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Tobacco experts doubt Juul age-locking devices will deter underage use

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MADISON (WKOW) -- As Juul prepares to release a new vaping device claiming it will prevent underage users from using it, some experts are not convinced it would make a difference.

The vaping company Juul is reportedly announcing an age-lock on their products to ease concerns from the federal government to keep selling in the United States.

According to the Wall Street Journal, the lockable e-cigarettes are currently in the UK and Canada which users can lock or unlock their devices on a mobile app.

Megan Piper is the associate director of research at UW Center for Tobacco Research and Intervention and associate professor in the University of Wisconsin Department of Medicine. She said since the CDC declared vaping an epidemic among youth, Juul is trying new marketing strategies to combat teen use, but Piper thinks there could be more effective strategies.

“I think the [locking devices] are a great idea in theory, but what might be more effective is to actually reduce demand for the product,” said Piper.

Juul has already banned flavor pods but Piper said the devices are not as popular as they once were and believe other flavor products need to be held to a higher standard.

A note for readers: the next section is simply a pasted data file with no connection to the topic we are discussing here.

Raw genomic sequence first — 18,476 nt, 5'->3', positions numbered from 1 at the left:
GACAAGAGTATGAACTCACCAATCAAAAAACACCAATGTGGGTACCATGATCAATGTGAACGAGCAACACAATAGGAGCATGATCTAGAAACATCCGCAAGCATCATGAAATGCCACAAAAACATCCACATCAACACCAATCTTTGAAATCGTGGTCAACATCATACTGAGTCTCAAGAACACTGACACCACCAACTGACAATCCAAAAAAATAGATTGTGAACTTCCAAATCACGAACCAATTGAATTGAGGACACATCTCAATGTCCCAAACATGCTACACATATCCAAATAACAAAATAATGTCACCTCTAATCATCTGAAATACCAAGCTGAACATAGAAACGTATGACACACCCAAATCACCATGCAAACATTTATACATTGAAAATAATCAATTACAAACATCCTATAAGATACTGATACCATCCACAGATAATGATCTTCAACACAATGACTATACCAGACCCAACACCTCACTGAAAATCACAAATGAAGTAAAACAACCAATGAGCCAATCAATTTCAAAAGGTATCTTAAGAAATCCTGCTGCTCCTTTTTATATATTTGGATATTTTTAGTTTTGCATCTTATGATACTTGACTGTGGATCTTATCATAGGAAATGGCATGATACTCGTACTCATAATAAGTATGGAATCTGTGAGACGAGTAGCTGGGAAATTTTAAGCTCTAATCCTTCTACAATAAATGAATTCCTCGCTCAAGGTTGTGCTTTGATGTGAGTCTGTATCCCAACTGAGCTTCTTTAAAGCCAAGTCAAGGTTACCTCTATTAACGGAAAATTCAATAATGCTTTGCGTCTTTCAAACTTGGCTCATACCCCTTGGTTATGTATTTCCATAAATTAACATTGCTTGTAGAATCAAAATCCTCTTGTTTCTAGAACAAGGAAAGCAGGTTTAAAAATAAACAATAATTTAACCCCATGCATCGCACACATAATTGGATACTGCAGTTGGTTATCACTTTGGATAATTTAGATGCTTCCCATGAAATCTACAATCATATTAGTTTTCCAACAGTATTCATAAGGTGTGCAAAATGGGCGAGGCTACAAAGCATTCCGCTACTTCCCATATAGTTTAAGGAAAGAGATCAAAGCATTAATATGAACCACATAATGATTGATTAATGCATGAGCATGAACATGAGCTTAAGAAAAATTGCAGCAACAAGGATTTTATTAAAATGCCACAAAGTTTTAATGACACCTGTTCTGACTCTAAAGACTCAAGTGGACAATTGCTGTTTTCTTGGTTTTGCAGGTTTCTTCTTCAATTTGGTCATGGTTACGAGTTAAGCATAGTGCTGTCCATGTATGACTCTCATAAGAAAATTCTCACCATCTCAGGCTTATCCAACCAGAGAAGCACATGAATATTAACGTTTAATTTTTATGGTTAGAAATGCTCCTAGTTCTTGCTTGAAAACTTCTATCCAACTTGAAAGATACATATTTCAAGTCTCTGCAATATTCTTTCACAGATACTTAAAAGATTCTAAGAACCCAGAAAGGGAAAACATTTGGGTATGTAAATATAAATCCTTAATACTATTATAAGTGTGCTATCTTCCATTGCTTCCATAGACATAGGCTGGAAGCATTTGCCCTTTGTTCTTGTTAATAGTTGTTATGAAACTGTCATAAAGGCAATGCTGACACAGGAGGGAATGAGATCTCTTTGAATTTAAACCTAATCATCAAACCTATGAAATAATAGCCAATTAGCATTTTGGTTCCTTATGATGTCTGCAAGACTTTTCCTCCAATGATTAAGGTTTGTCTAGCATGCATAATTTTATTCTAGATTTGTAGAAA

“They're going to the places where they can still get the flavors and they can still get the nicotine and they don't have to worry about the restriction Juul product has,” she said.

Piper said one reason why Juul is not as popular among teens is because of their flavor ban and see more teens turning to e-cigarette brands like Mojo and PuffBar, which have dozens of flavors advertised on their websites and are cheaper than Juul products.

Juul's new locking device is still just an idea and tobacco researchers said while the idea is aimed to prevent underage use they believe other flavor vaping companies need to be held accountable.

"This represents a serious health problem that we have in this country and the fact that when kids use nicotine products, they're changing their brains and we don't know if their brains will go back to the way they were.”

Emilee Fannon

Capital Bureau Chief

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